We included all adult (18 years or older) discharges from the NIS between 2005 and 2009 with the principal diagnoses of AMI, CHF, or pneumonia. The diagnoses and procedures were identified using the International Classification of Diseases, Ninth Revision, Clinical Modification (ICD-9-CM). summarizes the multiple ICD-9-CM codes for each principal diagnosis used for the study.
We obtained national estimates for the total number of hospitalizations for each of the 3 diagnoses and total resource utilization parameters by calendar year, by totaling individual discharge sampling weights (which are the inverse of probability selection for the sample from the entire population). Since not all participating hospitals had reported their average cost-to-charge ratios, the national estimates of total costs were reweighted to account for all discharges where cost estimates were missing.14 All charges and costs were adjusted to the year 2009 using medical consumer price indices for the study years.
All available clinical and socioeconomic parameters were compared for change between years using a stratum-specific χ2 test for independence (for binary or categorical parameters) or a t test for a contrasted mean (for continuous parameters). Additionally, resource utilization was studied separately for 2 age groups: 18 to 64 years and 65 years or older. Taylor series linearization was used to account for the stratum units used in NIS to sample hospitals based on geographic region, control, location, teaching status, and bed size.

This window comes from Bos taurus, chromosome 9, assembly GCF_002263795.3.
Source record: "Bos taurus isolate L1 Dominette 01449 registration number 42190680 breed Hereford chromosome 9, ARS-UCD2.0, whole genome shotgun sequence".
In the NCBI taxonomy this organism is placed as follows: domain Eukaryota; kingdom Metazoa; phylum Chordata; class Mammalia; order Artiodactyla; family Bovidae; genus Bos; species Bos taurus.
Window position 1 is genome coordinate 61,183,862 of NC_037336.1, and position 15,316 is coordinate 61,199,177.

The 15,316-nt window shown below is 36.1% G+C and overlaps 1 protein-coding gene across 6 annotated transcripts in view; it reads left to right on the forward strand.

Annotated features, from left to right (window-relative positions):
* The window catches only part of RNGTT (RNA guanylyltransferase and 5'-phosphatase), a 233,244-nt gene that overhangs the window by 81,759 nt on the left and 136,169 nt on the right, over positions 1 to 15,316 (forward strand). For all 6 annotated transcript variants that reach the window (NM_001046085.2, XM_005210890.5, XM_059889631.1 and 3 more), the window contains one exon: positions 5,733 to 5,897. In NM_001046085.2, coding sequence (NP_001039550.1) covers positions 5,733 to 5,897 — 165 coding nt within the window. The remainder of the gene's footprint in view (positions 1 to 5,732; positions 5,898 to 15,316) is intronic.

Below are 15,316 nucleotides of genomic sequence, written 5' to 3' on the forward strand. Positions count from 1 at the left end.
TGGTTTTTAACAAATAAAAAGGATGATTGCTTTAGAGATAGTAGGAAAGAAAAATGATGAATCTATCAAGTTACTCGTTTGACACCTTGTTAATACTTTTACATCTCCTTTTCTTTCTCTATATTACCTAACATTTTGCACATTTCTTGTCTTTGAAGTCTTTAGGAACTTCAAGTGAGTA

Multiple logistic models were used to identify factors associated with in-hospital deaths while accounting for potential confounders. Similarly, factors that impacted hospital charges and LOS were assessed using multiple linear regressions after logarithmic transformation of the respective outcomes. Coefficients from these models were exponentiated to yield a percentage change in the outcomes associated with each predictor. All P values of .05 or less were considered to be statistically significant.
All analyses were run with SAS version 9.1 (SAS Institute, Cary, North Carolina) and SUDAAN version 10.0 (RTI International, Research Triangle Park, North Carolina). The study was reviewed and approved as meeting the exempt criteria by the Inova Health System Institutional Review Board.
Overall, 33.3 million hospitalizations were included in the 5 years of NIS, ranging from 6.54 to 6.84 million yearly, representing 164.14 million hospitalizations nationwide. Of those 33.3 million, the overall numbers of pneumonia, AMI, and CHF cases decreased. The decrease for pneumonia was from 1.17 million in 2005 (3.64% of all hospitalizations) to 1.01 million in 2009 (3.04%); for AMI, 662,000 in 2005 (2.07%) to 633,000 in 2009 (1.91%); and for CHF, 1.09 million in 2005 (3.39%) to 1.02 million (3.09%) in 2009 ().
Over time, approximately 53% of patients were female; 77% were white. Reported ethnicities for the remainder, were, on average, 10.5% black, 7.5% Hispanic, 2% Asian, and less than 1% Native American. Sixty percent of the patients were 65 years or older; of these, the majority were Medicare patients, although the proportion of Medicare patients in the entire pneumonia cohort decreased from 70.22% in 2005 to 63.68% in 2009 (P <.0001) ().
The in-hospital mortality for pneumonia decreased from 4.56% in 2005 to 3.98% in 2009 (P <.0001). The LOS decreased from 5.80 days in 2005 to 5.55 days in 2009 (P = .0002) (). The average charges per case increased from $25,543 in 2005 to $30,256 in 2009 (P <.001), while the average cost per case did not change (Table 4 and by the age groups).